When is McConnell Going to Do His Job and End this Absurd and Damaging Shutdown?
A host of recently-released polls confirm that Americans overwhelmingly blame President Trump and Republicans for the government shutdown, oppose the border wall and oppose a national security declaration.
Despite his fulminations, his oval office address, and his driveby at the border, Trump has lost the argument with the American people. As a result, pressure is mounting on Senate Republicans to reopen the government. The key question is when, if ever, will Majority Leader Mitch McConnell step up? As Colby Itkowitz of the Washington Post wrote in a headline on Friday, “Mitch McConnell could end the shutdown. But he’s sitting this one out.”
Below are key poll findings and takeaways:
- Americans overwhelmingly blame Trump and Republicans for the shutdown: When asked who is to blame for the shutdown, a host of recent polls find remarkably similar results:
As Democratic pollster Nick Gourevitch commented, “These numbers…on who’s responsible for the shutdown aren’t even close. In a hyper-partisan world, it takes real political malpractice to lose the blame game by 24 points.” Some more polling tidbits:
- Trump’s disapproval is climbing: According to CNN regarding their poll, “the President’s approval rating in the poll stands at 37% approve to 57% disapprove. Disapproval has risen five points since December.”
- Non-college whites are souring on Trump and driving the rising disapproval: Karen Tumulty of WaPo tweeted, “This, in the CNN poll, might get the White House’s attention: ‘The increase in disapproval for the President comes primarily among whites without college degrees, 45% of whom approve and 47% disapprove, marking the first time his approval rating with this group has been underwater in CNN polling since February 2018.”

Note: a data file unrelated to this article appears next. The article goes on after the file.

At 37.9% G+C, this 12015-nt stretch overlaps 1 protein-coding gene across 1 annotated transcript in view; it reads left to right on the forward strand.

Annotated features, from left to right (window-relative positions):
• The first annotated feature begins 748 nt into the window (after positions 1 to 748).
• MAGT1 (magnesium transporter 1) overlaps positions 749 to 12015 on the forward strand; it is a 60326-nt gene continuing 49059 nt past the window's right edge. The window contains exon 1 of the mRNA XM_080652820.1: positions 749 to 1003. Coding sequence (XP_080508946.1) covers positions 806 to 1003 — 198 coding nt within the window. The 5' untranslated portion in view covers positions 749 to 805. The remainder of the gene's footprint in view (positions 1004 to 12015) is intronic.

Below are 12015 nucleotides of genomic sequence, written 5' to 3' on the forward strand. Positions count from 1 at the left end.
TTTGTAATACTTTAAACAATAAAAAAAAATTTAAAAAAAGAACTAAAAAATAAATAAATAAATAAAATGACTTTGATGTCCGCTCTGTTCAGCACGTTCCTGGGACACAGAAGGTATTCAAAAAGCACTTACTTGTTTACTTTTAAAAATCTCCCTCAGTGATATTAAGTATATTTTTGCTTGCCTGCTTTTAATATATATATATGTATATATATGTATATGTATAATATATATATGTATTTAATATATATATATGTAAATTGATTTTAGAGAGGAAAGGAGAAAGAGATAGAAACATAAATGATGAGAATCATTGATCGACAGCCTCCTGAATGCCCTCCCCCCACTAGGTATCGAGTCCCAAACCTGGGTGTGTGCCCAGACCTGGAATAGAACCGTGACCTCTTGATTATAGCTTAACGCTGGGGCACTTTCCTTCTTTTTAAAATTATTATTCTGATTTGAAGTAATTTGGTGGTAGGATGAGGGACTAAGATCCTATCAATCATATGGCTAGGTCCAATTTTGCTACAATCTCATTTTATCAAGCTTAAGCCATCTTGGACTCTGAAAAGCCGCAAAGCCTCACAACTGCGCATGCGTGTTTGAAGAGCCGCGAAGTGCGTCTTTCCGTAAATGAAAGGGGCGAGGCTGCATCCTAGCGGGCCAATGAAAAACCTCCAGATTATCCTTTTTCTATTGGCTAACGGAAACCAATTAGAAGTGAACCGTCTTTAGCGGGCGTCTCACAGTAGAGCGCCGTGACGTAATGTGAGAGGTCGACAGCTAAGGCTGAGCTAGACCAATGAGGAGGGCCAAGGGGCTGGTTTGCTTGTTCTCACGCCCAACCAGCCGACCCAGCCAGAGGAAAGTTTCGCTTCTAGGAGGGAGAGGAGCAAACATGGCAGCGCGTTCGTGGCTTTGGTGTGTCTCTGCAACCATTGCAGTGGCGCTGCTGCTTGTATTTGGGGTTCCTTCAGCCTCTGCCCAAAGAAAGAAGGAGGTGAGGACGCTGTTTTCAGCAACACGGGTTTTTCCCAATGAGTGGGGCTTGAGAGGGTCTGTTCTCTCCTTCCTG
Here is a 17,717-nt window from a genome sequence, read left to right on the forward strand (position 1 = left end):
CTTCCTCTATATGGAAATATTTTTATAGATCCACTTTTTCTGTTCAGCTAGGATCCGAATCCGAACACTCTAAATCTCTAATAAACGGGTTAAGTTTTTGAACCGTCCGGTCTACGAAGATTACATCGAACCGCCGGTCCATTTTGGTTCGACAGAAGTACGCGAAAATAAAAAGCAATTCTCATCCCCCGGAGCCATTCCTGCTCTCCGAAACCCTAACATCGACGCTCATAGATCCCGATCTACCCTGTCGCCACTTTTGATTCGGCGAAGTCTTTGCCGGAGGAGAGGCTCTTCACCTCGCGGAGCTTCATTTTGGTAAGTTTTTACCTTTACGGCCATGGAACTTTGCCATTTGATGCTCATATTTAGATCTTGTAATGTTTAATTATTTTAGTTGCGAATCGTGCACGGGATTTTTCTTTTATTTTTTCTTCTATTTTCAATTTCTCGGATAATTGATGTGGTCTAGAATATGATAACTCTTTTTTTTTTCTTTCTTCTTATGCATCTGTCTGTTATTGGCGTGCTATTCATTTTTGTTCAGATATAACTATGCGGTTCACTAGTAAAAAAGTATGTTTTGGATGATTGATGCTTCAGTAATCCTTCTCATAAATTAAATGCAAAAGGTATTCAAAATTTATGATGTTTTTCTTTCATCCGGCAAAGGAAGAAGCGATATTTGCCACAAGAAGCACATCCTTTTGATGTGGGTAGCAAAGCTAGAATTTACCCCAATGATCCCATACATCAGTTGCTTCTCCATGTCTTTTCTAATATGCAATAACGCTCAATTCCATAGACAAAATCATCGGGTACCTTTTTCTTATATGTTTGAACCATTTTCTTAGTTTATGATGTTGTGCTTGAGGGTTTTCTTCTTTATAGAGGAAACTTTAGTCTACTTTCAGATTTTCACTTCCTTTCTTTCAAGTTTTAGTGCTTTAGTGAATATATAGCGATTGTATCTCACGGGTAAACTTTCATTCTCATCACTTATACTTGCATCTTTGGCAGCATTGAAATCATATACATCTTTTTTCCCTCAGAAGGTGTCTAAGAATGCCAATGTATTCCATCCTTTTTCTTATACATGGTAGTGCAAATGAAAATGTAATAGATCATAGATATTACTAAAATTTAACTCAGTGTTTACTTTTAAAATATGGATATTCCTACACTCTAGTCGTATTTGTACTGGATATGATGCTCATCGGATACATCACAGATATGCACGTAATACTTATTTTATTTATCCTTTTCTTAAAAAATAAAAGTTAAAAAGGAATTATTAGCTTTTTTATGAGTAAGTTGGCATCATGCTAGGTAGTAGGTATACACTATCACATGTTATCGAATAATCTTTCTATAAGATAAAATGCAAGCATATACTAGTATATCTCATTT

- GOP Senators with 2020 re-elections are suffering politically: The Immigration Hub and MoveOn sponsored Public Policy Polling polls in key states where Republican Senators are up for re-election in 2020. According to Talking Points Memo article on the polling. “In Alaska, Arizona, Colorado, Georgia, Iowa, Maine and North Carolina, voters disagree with Trump by double-digit margins that ‘government should be kept closed until he gets funding for the wall.’”
- Suburban voters are not happy: Ron Brownstein of CNN and The Atlantic Monthly, tweeted on Sunday: “After an election in which GOP was swept in the suburbs, new CNN poll shows 63% of college+ whites oppose border wall, 63% mostly blame Trump for shutdown & 64% disapprove of his job performance. A reminder that Trump’s base-first politics, abetted by GOP, carries real costs.”
- The wall is unpopular and Americans overwhelming oppose a wall-related emergency declaration: According to Sahil Kapur of CNN, the “CNN poll taken Jan. 10-11 finds that 39% favor building a wall on the southern border, 56% oppose. The same poll in Dec. 6-9 found that 38% favored a wall, 57% opposed. Doesn’t look like the president’s Oval Office address moved the needle.” Meanwhile, the Post/ABC poll found that by a 66-31% margin, Americans oppose President Trump declaring a national emergency over the border wall.
- Only 25% of Americans support a government shutdown over the wall. In the most recent Reuters/Ipsos poll, only 25% of Americans support shutting down the government until Congress approves funding the border wall and only 35% support including wall funding in a congressional spending bill.
- Two-thirds of Americans say Presidents and Congress should take all necessary steps to avoid a shutdown: In last week’s Politico/Morning Consult poll, 65% of Americans stated that Presidents should take all necessary steps to avoid a government shutdown and that Presidents should achieve their policy goals another way rather than a shutdown, while just 22% say Presidents should allow a temporary shutdown if it helps them achieve their policy goals. For Congress, 67% said that members of Congress should take all necessary steps to avoid a government shutdown, while just 19% say that members of Congress should allow a temporary government shutdown if it helps them achieve their policy goals.